Chairwoman Hautala sent an address to St Petersburg Pride on 26th June, calling for better protection of LGBT rights. The peaceful march was disrupted by the police and several participants were detained. [:]
Dear Friends, Dear Colleagues,
As you gather today to the Equality & St Petersburg Pride you face many challenges. You have called to be treated equally in schools, at work, in front of the law and in the eyes of the society. This has not been easy and despite some advancements there is still definitely a long way to go.
This human rights march for tolerance towards Lesbian, Gay, Bisexual and Transgender (LGBT) people in Russia is not without precedent. Many before you have attempted to gather to call for better respect for basic human rights in Russia. Many times these attempts have been faced with obstructions from the authorities, sometimes with outright violence. Several of these actions by the Russian officials have been referred to the European Court of Human Rights.
I recall here that the Freedom of Assembly is guaranteed in Russia by article 31 of the Constitution. In more detail it says “Citizens of the Russian Federation shall have the right to gather peacefully, without weapons, and to hold meetings, rallies, demonstrations, marches and pickets.” I have taken part in the so called “Strategy 31” demonstrations, calling for respect for this particular right. This is at the core of your requests today. As all human rights, these two are inextricably linked.
The overall situation is well described by the experts of the UN Human Rights Committee that outright condemned in last October the “systematic discrimination” of LGBT people in Russian Federation.
On 24th of June, at the meeting of the Subcommittee on Human Rights I presented a question to the European Commission concerning the EU support to your peaceful march.
I said that it is high time to acknowledge that LGBT issues need more concrete and visible support in Russia from EU. Instead of standing firmly behind these brave people I said that I have been informed that the Equality & St Petersburg Pride Organizing Committee finds it extremely difficult to get any support from the EU Embassies and that last month in Moscow, the EU representation as well as all the European Embassies denied any political support. I also asked if the Commission could explain why the EU representation has refused this support and adopted a line of inaction with regards these violations in the Russian Federation.
Despite informing the Subcommittee of the many things they have done to support the LGBT issues in Russia, I was left with a feeling that the EU can do much more to support courageous people like you.
In their response the Commission firstly underlined that they have taken much action on the LGBT issues in Russia. Indeed, the issue has been on the agenda of the human rights consultations since they began in 2005. Most importantly, these discussions have emphasised the importance of the freedom of assembly and association, which are very much at the core of my question. Commission underlined that the role of civil society is an integral part of the consultations with Russia and in this vein meetings were held with the Russian civil society organisations, including the LGBT community, on 23rd of March in Moscow. The representative assured the audience that the LGBT rights will continue to be raised also in the future.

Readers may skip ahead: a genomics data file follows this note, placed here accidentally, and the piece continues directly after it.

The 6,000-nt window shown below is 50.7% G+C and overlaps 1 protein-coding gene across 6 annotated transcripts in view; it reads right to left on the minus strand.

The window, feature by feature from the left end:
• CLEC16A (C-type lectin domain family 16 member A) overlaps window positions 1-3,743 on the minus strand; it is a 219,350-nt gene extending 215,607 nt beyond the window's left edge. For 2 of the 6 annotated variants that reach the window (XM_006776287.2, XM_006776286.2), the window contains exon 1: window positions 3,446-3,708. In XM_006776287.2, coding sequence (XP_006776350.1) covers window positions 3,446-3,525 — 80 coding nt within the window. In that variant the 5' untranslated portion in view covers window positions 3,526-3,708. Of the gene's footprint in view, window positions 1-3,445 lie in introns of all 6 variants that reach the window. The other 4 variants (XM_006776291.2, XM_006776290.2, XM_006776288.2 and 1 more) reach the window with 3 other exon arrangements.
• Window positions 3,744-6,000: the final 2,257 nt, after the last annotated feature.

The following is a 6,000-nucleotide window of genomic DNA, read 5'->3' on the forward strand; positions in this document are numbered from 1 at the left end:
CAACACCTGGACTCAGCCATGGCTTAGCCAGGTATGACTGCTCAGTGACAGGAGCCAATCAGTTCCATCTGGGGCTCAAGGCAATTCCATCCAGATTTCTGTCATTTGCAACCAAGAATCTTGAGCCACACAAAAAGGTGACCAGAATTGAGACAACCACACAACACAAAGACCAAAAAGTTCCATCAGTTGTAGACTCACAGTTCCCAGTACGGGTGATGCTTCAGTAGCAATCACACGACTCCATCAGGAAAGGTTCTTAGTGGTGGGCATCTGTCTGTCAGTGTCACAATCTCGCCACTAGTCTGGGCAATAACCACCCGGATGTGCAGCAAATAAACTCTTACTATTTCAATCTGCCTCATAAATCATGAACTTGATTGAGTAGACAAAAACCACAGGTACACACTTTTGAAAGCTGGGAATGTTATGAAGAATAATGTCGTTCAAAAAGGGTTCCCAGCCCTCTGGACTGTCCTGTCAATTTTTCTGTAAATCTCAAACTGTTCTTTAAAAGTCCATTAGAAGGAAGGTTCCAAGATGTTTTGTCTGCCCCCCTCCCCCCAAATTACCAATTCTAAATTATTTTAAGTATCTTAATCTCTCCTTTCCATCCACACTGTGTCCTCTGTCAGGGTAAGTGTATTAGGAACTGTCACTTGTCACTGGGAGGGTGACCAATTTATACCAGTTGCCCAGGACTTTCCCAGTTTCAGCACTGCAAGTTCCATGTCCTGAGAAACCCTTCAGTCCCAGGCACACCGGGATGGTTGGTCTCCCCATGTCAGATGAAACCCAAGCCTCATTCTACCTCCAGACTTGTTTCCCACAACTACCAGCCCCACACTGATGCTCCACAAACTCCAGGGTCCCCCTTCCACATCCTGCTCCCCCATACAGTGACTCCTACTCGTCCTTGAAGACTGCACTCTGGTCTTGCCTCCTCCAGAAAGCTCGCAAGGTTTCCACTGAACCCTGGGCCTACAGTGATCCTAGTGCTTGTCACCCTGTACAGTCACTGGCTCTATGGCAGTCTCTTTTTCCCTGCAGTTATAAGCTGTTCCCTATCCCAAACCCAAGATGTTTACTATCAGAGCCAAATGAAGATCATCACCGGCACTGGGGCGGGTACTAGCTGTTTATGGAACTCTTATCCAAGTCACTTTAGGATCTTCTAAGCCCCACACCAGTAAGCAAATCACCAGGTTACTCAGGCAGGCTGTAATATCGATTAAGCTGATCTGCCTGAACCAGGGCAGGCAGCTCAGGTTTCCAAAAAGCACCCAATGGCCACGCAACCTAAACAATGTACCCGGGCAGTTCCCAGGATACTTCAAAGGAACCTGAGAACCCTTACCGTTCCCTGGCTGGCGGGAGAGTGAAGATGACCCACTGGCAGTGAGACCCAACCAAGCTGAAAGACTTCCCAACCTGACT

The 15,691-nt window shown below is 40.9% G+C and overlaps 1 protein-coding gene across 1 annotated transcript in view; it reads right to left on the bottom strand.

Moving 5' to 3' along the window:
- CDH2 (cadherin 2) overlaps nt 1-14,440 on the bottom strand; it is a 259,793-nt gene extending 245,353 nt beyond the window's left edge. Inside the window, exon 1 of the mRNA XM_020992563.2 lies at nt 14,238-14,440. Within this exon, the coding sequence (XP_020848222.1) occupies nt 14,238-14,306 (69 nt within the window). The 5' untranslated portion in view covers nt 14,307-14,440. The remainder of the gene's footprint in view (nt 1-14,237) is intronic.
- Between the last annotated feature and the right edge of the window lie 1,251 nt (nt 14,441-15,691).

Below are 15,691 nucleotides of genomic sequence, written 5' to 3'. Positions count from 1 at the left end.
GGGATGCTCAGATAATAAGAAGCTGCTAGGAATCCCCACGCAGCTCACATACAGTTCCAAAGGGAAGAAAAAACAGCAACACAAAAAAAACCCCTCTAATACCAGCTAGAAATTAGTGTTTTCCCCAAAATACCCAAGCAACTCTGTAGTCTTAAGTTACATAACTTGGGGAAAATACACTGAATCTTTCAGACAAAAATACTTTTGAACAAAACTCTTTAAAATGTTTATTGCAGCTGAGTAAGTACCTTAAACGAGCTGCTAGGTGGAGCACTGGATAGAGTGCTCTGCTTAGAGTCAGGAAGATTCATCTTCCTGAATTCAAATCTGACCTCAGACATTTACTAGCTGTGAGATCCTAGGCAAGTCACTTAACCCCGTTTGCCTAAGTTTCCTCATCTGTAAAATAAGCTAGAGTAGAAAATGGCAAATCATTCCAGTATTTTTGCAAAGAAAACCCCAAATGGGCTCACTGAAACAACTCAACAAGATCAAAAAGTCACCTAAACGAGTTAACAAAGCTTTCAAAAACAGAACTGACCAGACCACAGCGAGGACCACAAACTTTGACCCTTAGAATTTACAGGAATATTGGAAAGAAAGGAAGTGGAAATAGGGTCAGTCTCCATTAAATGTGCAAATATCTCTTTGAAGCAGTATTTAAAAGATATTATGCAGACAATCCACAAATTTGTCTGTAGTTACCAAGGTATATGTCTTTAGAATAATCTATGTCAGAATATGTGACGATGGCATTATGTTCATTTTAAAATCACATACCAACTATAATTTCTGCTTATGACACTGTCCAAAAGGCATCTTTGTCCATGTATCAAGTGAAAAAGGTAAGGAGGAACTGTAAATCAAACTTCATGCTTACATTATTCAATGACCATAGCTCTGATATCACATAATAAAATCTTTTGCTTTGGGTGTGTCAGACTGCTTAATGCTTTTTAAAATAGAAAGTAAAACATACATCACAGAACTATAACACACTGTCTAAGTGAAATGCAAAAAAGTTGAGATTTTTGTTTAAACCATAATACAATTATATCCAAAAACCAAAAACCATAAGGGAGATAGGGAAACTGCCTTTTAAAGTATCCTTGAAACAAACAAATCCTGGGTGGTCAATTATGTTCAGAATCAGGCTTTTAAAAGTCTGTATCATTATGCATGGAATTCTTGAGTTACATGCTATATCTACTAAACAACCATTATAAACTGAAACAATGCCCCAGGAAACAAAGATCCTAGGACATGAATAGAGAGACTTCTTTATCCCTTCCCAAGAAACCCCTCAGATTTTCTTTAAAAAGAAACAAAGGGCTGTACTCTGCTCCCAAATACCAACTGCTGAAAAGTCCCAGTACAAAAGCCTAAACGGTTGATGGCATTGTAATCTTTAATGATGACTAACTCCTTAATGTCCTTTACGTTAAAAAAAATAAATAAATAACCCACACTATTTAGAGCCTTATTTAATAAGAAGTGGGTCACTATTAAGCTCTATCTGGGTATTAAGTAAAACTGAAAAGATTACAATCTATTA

In fact, clear support from the EU has been lent to these marches by the EU High Representative of Foreign Affairs, Ms Ashton, in her Declaration on International Day against Homophobia on 17th of May, by the statement of the President of the European Council on 6th of May and similarly by the President of the European Parliament on 16th of May.
Good news is that EU has adopted a Toolkit to Promote and Protect the Enjoyment of All Human Rights by Lesbian, Gay, Bisexual and Transgender People on 18th of June.
This Toolkit identifies as a priority of EU external policy decriminalisation, equality and non-discrimination and support and protection for human rights defenders, including LGBT human rights defenders. Moreover, the Toolkit includes several new concrete tools for EU in addressing the human rights of LGBT people. For instance, the Toolkit explores ways to track and report of the human rights situation of LGBT people outside EU as well as other measures to address violations. In addition, the Toolkit elaborates ways to raise the LGBT-rights issue in the multilateral arena, such as the UN, Council of Europe and the OSCE. The Toolkit has been distributed to all of the EU Delegations. We, my friends, must now pay close attention to the way these new tools will be used.
I noted in the meeting of our Subcommittee on Human Rights that I remained dissatisfied with the lack of concrete support as the 26th of June approached. I underlined the importance of the EU Delegation and Member States trying to encourage the police to prevent any acts of violence in these very tense days and during the march itself. In response the Commission assured me that they would call the Member States to follow the situation closely. I hope you will let me know if this indeed was the case.
The time for the EU to step up its human rights policies has come. As the Chair of the European Parliament Subcommittee on Human Rights, I will aim to make rights for courageous people like you, finally reality. We should be satisfied with nothing less. Please enjoy your day of peaceful march and go with the knowledge that you have my full support.